Yes, clients should pay off their mortgages before retiring
Our daily roundup of retirement news your clients may be thinking about.
Yes, clients should pay off their mortgage before retiring
Clients will be better paying off their mortgage before the retirement date to get rid of the feeling of having a debt burden, according to this article from the Washington Post. Carrying no mortgage debt into retirement will also give clients guaranteed return and greater flexibility in their budget. And about that tax deduction, it’s not enough of a reason to keep a mortgage, according to the article. Remember, it’s only a deduction, not a credit. A tax credit would reduce the taxes you owe dollar-for-dollar. But a deduction eliminates only a percentage of the tax. If you don’t have a mortgage, you may pay more in taxes — but not as much as you would have to pay in annual interest on the home loan, especially in the early years, according to the article.
Too many people are making this retirement planning mistake
A survey by Nationwide has found that while 75% of rich older Americans are worried about health care costs in retirement, very few of them are actually planning on how to cover these expenses, according to this article on Motley Fool. This can be attributed to a misconception that Medicare will take care of their healthcare needs. To save for healthcare costs in retirement, clients are advised to start contributing to a health savings account, which is funded with pretax money, provides tax-free growth on investment and tax-free withdrawals for qualified medical expenses.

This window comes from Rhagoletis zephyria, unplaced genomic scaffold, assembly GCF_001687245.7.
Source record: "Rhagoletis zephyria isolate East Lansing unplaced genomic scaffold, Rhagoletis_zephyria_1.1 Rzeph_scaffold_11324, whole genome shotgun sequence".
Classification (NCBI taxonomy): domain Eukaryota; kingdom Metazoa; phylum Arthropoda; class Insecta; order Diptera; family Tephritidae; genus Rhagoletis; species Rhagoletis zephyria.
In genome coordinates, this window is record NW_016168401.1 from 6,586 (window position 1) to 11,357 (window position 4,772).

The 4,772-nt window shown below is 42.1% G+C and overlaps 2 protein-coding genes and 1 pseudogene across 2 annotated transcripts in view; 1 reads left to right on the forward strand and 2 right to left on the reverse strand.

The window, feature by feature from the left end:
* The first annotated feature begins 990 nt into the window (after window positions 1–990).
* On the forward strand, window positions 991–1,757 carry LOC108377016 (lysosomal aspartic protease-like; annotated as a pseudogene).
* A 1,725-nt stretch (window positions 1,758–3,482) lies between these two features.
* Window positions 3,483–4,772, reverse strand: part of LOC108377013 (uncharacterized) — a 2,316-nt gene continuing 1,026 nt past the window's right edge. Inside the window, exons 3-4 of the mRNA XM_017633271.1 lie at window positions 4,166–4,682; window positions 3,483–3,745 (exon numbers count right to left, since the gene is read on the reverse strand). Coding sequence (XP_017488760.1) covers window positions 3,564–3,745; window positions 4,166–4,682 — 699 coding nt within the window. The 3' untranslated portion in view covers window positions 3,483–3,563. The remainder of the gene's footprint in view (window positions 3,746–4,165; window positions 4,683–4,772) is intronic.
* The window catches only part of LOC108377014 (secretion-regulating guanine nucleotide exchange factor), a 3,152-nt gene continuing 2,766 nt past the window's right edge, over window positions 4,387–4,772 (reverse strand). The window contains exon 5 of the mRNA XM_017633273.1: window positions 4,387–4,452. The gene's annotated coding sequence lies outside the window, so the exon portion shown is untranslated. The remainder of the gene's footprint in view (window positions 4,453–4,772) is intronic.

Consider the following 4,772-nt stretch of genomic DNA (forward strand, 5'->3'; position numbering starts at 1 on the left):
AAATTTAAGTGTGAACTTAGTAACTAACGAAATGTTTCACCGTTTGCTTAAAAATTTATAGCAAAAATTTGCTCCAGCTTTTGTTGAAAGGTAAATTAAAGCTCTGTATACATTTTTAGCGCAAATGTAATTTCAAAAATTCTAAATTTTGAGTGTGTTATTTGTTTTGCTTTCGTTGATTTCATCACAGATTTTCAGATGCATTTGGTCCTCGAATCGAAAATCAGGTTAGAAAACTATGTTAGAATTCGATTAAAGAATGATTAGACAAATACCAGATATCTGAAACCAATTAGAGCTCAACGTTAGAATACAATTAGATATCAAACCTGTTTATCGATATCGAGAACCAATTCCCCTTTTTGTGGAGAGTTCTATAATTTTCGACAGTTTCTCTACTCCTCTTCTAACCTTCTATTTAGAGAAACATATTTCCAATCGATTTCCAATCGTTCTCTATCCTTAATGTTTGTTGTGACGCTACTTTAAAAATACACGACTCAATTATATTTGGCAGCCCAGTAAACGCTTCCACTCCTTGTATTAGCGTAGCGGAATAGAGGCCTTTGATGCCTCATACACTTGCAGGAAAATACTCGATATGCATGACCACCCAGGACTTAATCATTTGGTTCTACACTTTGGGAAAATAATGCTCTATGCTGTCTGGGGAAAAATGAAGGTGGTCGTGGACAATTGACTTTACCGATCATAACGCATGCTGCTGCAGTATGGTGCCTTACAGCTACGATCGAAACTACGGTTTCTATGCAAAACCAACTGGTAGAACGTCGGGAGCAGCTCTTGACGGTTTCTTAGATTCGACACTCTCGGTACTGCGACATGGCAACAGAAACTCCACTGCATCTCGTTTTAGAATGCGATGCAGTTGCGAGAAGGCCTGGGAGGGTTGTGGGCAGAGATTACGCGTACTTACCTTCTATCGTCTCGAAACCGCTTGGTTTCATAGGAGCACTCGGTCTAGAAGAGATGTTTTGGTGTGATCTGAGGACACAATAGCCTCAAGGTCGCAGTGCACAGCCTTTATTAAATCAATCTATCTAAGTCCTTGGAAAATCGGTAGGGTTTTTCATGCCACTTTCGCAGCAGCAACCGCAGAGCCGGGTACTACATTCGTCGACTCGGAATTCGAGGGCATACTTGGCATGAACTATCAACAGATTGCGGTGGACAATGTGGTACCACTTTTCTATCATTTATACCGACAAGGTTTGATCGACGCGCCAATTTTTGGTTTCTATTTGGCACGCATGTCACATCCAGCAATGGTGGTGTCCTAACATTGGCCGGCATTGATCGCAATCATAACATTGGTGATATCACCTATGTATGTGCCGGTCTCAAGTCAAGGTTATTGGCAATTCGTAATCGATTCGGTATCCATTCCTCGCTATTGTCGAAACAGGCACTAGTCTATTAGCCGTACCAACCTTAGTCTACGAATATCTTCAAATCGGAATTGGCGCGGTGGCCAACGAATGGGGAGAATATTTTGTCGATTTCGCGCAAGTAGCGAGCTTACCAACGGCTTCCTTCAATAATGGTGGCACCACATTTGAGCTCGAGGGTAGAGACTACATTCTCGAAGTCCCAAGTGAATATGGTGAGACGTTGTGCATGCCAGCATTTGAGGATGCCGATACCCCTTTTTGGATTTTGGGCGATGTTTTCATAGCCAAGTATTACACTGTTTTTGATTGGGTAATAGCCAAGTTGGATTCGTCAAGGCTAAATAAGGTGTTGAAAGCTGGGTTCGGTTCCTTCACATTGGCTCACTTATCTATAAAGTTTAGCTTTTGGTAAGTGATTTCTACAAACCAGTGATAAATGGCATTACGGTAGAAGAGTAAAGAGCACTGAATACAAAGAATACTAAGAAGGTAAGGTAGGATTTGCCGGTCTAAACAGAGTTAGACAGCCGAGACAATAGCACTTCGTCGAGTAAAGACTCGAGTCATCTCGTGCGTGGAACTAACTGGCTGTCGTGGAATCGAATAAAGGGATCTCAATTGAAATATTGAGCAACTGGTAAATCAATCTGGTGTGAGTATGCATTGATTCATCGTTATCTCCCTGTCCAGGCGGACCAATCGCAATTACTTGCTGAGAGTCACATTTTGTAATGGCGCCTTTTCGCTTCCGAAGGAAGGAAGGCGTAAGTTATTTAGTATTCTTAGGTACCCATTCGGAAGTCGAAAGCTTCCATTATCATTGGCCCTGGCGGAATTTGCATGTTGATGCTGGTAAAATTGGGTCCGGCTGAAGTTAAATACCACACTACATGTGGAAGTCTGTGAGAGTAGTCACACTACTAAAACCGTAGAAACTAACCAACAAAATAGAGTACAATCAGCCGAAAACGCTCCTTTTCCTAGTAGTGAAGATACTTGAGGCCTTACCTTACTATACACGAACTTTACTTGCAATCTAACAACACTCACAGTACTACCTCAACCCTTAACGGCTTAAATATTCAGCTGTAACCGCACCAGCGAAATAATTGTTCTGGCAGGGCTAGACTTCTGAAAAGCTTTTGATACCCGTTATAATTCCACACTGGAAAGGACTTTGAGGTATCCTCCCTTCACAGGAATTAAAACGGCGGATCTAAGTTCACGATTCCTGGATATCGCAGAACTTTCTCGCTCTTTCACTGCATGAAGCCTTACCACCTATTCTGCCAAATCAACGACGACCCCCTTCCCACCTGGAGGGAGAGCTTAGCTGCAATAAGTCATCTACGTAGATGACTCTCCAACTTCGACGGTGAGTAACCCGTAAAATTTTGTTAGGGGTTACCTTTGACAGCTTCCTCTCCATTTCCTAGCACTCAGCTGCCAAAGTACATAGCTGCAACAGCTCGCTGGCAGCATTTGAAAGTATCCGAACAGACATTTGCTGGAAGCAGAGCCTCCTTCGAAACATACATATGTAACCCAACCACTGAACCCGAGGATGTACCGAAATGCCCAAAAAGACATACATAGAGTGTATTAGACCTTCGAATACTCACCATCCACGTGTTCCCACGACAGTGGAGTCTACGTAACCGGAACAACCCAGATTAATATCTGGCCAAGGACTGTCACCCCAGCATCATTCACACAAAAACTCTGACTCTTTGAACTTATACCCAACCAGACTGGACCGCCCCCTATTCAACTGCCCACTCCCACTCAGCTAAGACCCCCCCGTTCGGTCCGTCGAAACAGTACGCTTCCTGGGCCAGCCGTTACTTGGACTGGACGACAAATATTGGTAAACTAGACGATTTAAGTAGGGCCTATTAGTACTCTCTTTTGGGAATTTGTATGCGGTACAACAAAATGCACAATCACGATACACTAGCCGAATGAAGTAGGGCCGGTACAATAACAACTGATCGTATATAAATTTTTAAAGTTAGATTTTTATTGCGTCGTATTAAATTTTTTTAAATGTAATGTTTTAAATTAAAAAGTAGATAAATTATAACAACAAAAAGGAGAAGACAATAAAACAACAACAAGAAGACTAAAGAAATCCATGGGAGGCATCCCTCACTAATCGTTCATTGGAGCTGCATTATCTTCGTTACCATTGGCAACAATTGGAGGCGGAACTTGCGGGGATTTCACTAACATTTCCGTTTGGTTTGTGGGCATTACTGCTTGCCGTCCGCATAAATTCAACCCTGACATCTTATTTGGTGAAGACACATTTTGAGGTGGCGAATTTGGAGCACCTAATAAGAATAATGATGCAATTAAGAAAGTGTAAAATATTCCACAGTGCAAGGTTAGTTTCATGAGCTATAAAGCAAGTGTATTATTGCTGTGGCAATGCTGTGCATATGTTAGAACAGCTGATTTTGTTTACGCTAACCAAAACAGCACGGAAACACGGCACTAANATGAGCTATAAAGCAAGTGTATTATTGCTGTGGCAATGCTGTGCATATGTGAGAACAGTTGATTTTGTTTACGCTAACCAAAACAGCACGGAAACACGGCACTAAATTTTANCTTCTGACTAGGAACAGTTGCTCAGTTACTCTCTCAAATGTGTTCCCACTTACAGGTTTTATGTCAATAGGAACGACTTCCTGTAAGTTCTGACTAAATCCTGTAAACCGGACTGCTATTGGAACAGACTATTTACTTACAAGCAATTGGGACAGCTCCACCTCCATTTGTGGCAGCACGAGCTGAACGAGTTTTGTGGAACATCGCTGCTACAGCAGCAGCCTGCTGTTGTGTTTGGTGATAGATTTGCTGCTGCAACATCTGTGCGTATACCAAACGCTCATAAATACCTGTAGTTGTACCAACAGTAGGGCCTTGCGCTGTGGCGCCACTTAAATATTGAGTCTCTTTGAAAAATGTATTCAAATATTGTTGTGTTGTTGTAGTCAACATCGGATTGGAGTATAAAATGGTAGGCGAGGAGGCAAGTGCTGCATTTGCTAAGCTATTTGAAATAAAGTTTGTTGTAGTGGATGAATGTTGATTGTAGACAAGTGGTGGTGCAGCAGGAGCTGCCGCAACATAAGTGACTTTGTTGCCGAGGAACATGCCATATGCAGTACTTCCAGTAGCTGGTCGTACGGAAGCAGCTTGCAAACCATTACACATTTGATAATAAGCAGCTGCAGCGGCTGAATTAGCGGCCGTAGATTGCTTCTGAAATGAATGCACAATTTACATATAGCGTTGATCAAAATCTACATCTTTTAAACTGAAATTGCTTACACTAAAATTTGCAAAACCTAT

The ‘sidecar’ plan that could soon be attached to your 401(k)
More employers, benefit-plan sponsors, policy analysts and lawmakers are pushing for the creation of emergency savings plans for workers to address an emerging crisis, according to this article on MarketWatch. One type of plan that employers could offer is the "sidecar" account that would work like an extension of a retirement savings plan. Contributions to the "sidecar" account are made with after-tax dollars, and payroll deductions would be directed to workers' pre-tax retirement plans if the emergency savings balance would reach their comfort level.
Opinion: Bad ideas die hard: Why we shouldn’t use Social Security to finance parental leave
A bill that would allow taxpayers to tap a portion of their Social Security benefits to cover parental leave is a step in the wrong direction, writes Alicia Munnell, director of Boston College Center for Retirement Research. "Although the goal is laudable, reducing future Social Security benefits is not the right method to fund paid parental leave," writes the expert. "The key reason is that our retirement income system is already inadequate."